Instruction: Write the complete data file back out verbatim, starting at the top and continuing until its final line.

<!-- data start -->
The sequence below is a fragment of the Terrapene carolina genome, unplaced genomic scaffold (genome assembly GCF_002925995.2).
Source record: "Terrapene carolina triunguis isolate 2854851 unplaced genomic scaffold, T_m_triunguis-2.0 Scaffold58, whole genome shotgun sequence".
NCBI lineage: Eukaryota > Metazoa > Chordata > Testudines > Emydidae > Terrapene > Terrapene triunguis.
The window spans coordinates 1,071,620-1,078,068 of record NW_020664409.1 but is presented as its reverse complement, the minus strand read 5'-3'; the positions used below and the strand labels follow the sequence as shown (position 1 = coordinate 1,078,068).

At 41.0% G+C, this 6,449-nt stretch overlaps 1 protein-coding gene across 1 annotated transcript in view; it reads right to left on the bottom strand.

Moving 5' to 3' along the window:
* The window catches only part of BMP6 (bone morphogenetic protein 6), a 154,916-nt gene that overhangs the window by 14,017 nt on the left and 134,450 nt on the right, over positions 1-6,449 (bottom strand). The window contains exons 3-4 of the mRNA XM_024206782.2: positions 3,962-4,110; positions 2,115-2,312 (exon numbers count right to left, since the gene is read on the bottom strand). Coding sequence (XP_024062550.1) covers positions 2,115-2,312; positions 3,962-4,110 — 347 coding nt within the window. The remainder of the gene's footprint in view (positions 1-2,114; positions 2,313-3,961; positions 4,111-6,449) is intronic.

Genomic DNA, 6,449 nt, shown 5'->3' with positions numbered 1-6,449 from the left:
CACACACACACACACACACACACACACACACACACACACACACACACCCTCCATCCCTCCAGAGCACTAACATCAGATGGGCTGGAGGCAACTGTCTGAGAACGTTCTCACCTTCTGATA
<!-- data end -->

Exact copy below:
The sequence below is a fragment of the Terrapene carolina genome, unplaced genomic scaffold (genome assembly GCF_002925995.2).
Source record: "Terrapene carolina triunguis isolate 2854851 unplaced genomic scaffold, T_m_triunguis-2.0 Scaffold58, whole genome shotgun sequence".
NCBI lineage: Eukaryota > Metazoa > Chordata > Testudines > Emydidae > Terrapene > Terrapene triunguis.
The window spans coordinates 1,071,620-1,078,068 of record NW_020664409.1 but is presented as its reverse complement, the minus strand read 5'-3'; the positions used below and the strand labels follow the sequence as shown (position 1 = coordinate 1,078,068).

At 41.0% G+C, this 6,449-nt stretch overlaps 1 protein-coding gene across 1 annotated transcript in view; it reads right to left on the bottom strand.

Moving 5' to 3' along the window:
* The window catches only part of BMP6 (bone morphogenetic protein 6), a 154,916-nt gene that overhangs the window by 14,017 nt on the left and 134,450 nt on the right, over positions 1-6,449 (bottom strand). The window contains exons 3-4 of the mRNA XM_024206782.2: positions 3,962-4,110; positions 2,115-2,312 (exon numbers count right to left, since the gene is read on the bottom strand). Coding sequence (XP_024062550.1) covers positions 2,115-2,312; positions 3,962-4,110 — 347 coding nt within the window. The remainder of the gene's footprint in view (positions 1-2,114; positions 2,313-3,961; positions 4,111-6,449) is intronic.

Genomic DNA, 6,449 nt, shown 5'->3' with positions numbered 1-6,449 from the left:
CACACACACACACACACACACACACACACACACACACACACACACACCCTCCATCCCTCCAGAGCACTAACATCAGATGGGCTGGAGGCAACTGTCTGAGAACGTTCTCACCTTCTGATA